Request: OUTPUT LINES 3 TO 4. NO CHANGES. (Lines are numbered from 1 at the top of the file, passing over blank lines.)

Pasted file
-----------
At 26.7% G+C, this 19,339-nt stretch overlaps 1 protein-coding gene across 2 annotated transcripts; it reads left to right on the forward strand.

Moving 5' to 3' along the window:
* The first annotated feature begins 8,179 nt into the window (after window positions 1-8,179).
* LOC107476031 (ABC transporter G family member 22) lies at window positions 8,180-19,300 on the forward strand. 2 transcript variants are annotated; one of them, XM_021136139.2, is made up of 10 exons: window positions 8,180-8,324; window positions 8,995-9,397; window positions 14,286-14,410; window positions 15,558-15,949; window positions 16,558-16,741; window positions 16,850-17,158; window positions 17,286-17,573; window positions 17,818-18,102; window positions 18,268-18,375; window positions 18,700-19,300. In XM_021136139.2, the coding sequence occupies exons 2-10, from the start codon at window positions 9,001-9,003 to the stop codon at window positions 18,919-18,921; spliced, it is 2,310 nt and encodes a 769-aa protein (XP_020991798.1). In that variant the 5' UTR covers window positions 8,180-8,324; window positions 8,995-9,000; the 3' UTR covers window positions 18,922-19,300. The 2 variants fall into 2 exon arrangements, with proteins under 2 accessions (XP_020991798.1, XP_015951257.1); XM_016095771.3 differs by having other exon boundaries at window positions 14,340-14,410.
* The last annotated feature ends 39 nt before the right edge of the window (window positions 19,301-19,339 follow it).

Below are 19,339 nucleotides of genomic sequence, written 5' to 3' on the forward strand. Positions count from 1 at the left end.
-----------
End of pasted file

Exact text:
* The first annotated feature begins 8,179 nt into the window (after window positions 1-8,179).
* LOC107476031 (ABC transporter G family member 22) lies at window positions 8,180-19,300 on the forward strand. 2 transcript variants are annotated; one of them, XM_021136139.2, is made up of 10 exons: window positions 8,180-8,324; window positions 8,995-9,397; window positions 14,286-14,410; window positions 15,558-15,949; window positions 16,558-16,741; window positions 16,850-17,158; window positions 17,286-17,573; window positions 17,818-18,102; window positions 18,268-18,375; window positions 18,700-19,300. In XM_021136139.2, the coding sequence occupies exons 2-10, from the start codon at window positions 9,001-9,003 to the stop codon at window positions 18,919-18,921; spliced, it is 2,310 nt and encodes a 769-aa protein (XP_020991798.1). In that variant the 5' UTR covers window positions 8,180-8,324; window positions 8,995-9,000; the 3' UTR covers window positions 18,922-19,300. The 2 variants fall into 2 exon arrangements, with proteins under 2 accessions (XP_020991798.1, XP_015951257.1); XM_016095771.3 differs by having other exon boundaries at window positions 14,340-14,410.